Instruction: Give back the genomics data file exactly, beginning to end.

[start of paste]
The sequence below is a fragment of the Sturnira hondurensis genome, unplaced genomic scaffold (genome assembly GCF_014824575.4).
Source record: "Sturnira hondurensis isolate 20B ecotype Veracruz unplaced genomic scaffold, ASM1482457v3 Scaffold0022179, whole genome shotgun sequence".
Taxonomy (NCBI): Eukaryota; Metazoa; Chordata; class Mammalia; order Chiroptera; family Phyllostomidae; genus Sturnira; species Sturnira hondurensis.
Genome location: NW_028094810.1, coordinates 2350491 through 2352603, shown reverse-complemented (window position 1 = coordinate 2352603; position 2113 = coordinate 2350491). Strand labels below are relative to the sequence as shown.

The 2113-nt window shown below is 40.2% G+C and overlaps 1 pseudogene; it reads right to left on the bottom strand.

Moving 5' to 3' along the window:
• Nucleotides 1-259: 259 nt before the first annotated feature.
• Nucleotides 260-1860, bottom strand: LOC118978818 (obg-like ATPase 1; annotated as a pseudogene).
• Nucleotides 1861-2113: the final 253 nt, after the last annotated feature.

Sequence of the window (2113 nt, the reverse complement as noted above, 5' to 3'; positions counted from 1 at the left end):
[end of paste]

The sequence below is a fragment of the Sturnira hondurensis genome, unplaced genomic scaffold (genome assembly GCF_014824575.4).
Source record: "Sturnira hondurensis isolate 20B ecotype Veracruz unplaced genomic scaffold, ASM1482457v3 Scaffold0022179, whole genome shotgun sequence".
Taxonomy (NCBI): Eukaryota; Metazoa; Chordata; class Mammalia; order Chiroptera; family Phyllostomidae; genus Sturnira; species Sturnira hondurensis.
Genome location: NW_028094810.1, coordinates 2350491 through 2352603, shown reverse-complemented (window position 1 = coordinate 2352603; position 2113 = coordinate 2350491). Strand labels below are relative to the sequence as shown.

The 2113-nt window shown below is 40.2% G+C and overlaps 1 pseudogene; it reads right to left on the bottom strand.

Moving 5' to 3' along the window:
• Nucleotides 1-259: 259 nt before the first annotated feature.
• Nucleotides 260-1860, bottom strand: LOC118978818 (obg-like ATPase 1; annotated as a pseudogene).
• Nucleotides 1861-2113: the final 253 nt, after the last annotated feature.

Sequence of the window (2113 nt, the reverse complement as noted above, 5' to 3'; positions counted from 1 at the left end):